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The Crown Blog

What Not to Put in Shred Bins 

Shredding sensitive documents prevents thieves from stealing information that could put your company at risk. Dumpster divers look for anything that can give them a leg up in their illegal ventures. You don’t want to be the company with its reputation tarnished because of negligence that can be avoided easily. That is why it makes sense to use the services of a NAID AAA paper shredding company. They show up at your location, remove the tamper-proof shred bins, shred the documents onsite, and give you a certificate of destruction. They give you the peace of mind and confidence that any business documents with personal identifying information don’t fall into the wrong hands.

Friendly Reminder to Keep Recycling Costs Down

Since they make your job easier, why not do your part to ensure efficiency at every step? Document shredding companies rely on their clients to put the correct type of recycled material in the bins. Sometimes, things get mixed up. Items that do not belong in a paper shredder find their way in, and it can cause delays and even damage, which can lead to a higher cost of services. You can help by ensuring your team uses the shredding bins correctly.

A Place for Everything and Everything in Its Place 

The primary use of shred bins is to safely store unwanted documents until your preferred document destruction company empties them. They are convenient and reduce worry about losing records unnecessarily. Here are some simple guidelines to ensure your team uses the receptacles properly:

Items that can go into the shred bin. Let’s start with what is allowed to be placed in the receptacle for document destruction, even if it has staples or paper clips:

  • Confidential records
  • Outdated printed files and forms
  • Manila file folders
  • Spiral notebooks
  • Presentation papers
  • Checks
  • Payment copies
  • Receipts
  • Contact lists
  • Employee records
  • Strategy development plans
  • Private correspondence
  • Envelopes
  • Official documents
  • Medical records
  • Boarding passes
  • Financial records
  • Any document with personally identifiable information (i.e., full name, Social Security Number, driver’s license number, mailing address, credit card number, etc.)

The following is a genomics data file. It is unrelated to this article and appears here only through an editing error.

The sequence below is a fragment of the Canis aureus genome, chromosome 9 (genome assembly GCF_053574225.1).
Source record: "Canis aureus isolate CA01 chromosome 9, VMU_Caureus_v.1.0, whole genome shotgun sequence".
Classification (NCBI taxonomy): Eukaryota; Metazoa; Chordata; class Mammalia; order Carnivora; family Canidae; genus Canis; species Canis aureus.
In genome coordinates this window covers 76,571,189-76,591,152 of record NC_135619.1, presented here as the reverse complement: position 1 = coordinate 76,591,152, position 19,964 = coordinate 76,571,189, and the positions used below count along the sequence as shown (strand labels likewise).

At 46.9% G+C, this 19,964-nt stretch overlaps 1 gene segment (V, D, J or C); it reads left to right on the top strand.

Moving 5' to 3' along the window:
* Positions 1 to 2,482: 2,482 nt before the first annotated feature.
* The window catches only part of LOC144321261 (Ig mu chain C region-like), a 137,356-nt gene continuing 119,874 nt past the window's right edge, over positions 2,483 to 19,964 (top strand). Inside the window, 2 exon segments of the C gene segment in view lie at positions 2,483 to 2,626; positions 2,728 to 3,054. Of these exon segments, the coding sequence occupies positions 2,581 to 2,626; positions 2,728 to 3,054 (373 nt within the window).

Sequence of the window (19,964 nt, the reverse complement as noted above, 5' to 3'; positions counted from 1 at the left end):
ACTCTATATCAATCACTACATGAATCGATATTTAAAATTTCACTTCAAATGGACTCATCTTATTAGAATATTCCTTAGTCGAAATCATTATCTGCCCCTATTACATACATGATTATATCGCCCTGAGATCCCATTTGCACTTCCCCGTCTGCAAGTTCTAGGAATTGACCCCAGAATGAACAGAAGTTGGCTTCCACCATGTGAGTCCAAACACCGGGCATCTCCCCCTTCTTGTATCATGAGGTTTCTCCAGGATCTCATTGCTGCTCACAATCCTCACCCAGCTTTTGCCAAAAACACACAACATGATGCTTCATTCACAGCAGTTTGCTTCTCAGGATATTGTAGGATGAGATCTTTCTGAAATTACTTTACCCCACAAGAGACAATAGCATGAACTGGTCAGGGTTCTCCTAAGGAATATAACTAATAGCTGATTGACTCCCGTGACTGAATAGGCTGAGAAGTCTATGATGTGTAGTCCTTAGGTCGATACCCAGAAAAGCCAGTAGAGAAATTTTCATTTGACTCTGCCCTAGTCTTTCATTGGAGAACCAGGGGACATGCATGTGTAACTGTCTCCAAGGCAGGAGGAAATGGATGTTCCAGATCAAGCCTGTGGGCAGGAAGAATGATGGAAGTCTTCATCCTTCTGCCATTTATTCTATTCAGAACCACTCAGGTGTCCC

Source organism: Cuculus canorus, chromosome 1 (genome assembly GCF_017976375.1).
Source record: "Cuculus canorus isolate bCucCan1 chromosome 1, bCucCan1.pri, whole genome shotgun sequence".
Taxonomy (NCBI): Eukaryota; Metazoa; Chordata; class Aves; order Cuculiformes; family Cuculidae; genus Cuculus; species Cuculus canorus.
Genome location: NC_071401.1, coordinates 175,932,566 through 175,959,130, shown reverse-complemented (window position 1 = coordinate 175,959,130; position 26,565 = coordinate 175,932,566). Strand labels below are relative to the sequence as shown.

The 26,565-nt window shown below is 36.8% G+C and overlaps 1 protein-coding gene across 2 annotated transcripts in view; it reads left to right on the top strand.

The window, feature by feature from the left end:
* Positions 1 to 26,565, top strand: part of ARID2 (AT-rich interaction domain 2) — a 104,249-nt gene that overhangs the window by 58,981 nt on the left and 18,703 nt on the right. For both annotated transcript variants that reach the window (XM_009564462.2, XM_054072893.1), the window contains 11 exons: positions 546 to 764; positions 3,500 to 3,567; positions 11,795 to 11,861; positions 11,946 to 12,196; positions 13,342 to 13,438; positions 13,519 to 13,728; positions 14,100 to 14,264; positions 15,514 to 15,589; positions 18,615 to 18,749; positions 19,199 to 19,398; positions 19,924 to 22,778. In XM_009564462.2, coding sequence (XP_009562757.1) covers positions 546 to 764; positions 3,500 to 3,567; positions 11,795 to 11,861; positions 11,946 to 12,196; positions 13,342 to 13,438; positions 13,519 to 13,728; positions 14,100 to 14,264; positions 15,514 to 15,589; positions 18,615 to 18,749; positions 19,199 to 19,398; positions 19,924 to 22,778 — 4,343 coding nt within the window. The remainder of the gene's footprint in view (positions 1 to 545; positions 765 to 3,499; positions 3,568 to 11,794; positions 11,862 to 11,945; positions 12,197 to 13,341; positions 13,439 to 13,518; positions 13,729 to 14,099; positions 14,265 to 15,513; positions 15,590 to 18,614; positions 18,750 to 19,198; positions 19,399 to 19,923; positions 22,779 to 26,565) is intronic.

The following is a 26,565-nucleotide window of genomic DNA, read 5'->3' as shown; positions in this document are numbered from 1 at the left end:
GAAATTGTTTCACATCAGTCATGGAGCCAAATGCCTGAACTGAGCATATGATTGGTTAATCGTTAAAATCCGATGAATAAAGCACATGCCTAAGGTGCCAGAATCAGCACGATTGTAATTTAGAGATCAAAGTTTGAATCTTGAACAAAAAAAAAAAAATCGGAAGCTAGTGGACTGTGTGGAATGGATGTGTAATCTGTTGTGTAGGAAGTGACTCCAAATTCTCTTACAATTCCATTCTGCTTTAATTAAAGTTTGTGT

Items that should never go into the shredding bin. It shouldn’t go in with the shredding if it isn’t paper. Here are some classic examples of what not to mix with paper products:

  • Masks – Most are made with petroleum-based, non-renewable polymers. They are non-biodegradable, meaning they are hazardous to the environment. They are considered contaminated material, which should never be placed in a shred bin.
  • BatteriesIf a battery leaks, especially one with lithium, it can cause a fire. Used batteries can overheat, catch fire, or explode. 
  • Garbage A recycling bin is for recycling only, not someone’s leftover lunch.  
  • Syringes
  • Glass
  • Plastic
  • Cans
  • Cardboard tubes
  • Ink cartridges
  • Toner cartridges
  • Hanging folders
  • Nuts and bolts
  • Hard drives
  • Offices supplies such as hole punches and staple removers
  • 3-ring binders
  • X-ray film

Follow Best Practices with Your Document Destruction  

You can make the most of your shredding bins by placing in them all the paper documents you no longer need. Then talk to the team at Crown Information Management about options for destroying hard drives, electronics, office furniture, and x-ray films. We are here to meet your document destruction and records management needs. Learn more when you call us today. 

For timely destruction of documents, products, hard drives, and secure, pest-free storage with a SOC1 Level 2 Report,NAID AAA, and PCI Certified company. Call Crown Information Management at 800-979-9545 or contact us online to learn more about our document storage, destruction, and shredding services.